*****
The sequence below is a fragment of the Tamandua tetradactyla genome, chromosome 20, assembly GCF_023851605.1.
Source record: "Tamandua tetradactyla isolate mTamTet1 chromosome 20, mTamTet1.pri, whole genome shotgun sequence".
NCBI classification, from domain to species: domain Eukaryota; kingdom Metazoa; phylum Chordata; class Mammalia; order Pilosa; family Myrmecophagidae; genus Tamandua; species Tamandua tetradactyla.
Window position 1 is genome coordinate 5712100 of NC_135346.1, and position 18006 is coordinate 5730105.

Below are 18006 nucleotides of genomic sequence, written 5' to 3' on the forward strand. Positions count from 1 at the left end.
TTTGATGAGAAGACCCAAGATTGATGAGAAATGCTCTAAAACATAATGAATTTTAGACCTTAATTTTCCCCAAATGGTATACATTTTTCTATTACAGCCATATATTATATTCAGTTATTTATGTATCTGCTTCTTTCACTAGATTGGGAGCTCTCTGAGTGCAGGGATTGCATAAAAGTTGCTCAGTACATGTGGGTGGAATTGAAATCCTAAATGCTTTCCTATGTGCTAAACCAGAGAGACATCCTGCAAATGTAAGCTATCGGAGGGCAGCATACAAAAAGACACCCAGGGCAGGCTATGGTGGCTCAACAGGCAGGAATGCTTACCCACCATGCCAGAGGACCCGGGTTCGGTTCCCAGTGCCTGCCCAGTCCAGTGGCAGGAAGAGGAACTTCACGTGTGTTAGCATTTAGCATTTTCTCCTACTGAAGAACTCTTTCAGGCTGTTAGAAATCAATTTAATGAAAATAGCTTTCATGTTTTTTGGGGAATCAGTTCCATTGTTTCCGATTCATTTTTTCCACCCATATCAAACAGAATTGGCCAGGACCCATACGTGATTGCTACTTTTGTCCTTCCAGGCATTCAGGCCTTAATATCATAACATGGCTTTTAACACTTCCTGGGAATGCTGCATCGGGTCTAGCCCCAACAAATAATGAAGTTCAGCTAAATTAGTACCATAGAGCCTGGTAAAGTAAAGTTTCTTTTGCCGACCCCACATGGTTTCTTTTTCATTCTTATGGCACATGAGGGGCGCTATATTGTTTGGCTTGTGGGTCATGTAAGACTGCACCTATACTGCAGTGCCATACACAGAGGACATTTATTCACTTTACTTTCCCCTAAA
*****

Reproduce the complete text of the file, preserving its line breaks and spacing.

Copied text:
The sequence below is a fragment of the Tamandua tetradactyla genome, chromosome 20, assembly GCF_023851605.1.
Source record: "Tamandua tetradactyla isolate mTamTet1 chromosome 20, mTamTet1.pri, whole genome shotgun sequence".
NCBI classification, from domain to species: domain Eukaryota; kingdom Metazoa; phylum Chordata; class Mammalia; order Pilosa; family Myrmecophagidae; genus Tamandua; species Tamandua tetradactyla.
Window position 1 is genome coordinate 5712100 of NC_135346.1, and position 18006 is coordinate 5730105.

Below are 18006 nucleotides of genomic sequence, written 5' to 3' on the forward strand. Positions count from 1 at the left end.
TTTGATGAGAAGACCCAAGATTGATGAGAAATGCTCTAAAACATAATGAATTTTAGACCTTAATTTTCCCCAAATGGTATACATTTTTCTATTACAGCCATATATTATATTCAGTTATTTATGTATCTGCTTCTTTCACTAGATTGGGAGCTCTCTGAGTGCAGGGATTGCATAAAAGTTGCTCAGTACATGTGGGTGGAATTGAAATCCTAAATGCTTTCCTATGTGCTAAACCAGAGAGACATCCTGCAAATGTAAGCTATCGGAGGGCAGCATACAAAAAGACACCCAGGGCAGGCTATGGTGGCTCAACAGGCAGGAATGCTTACCCACCATGCCAGAGGACCCGGGTTCGGTTCCCAGTGCCTGCCCAGTCCAGTGGCAGGAAGAGGAACTTCACGTGTGTTAGCATTTAGCATTTTCTCCTACTGAAGAACTCTTTCAGGCTGTTAGAAATCAATTTAATGAAAATAGCTTTCATGTTTTTTGGGGAATCAGTTCCATTGTTTCCGATTCATTTTTTCCACCCATATCAAACAGAATTGGCCAGGACCCATACGTGATTGCTACTTTTGTCCTTCCAGGCATTCAGGCCTTAATATCATAACATGGCTTTTAACACTTCCTGGGAATGCTGCATCGGGTCTAGCCCCAACAAATAATGAAGTTCAGCTAAATTAGTACCATAGAGCCTGGTAAAGTAAAGTTTCTTTTGCCGACCCCACATGGTTTCTTTTTCATTCTTATGGCACATGAGGGGCGCTATATTGTTTGGCTTGTGGGTCATGTAAGACTGCACCTATACTGCAGTGCCATACACAGAGGACATTTATTCACTTTACTTTCCCCTAAA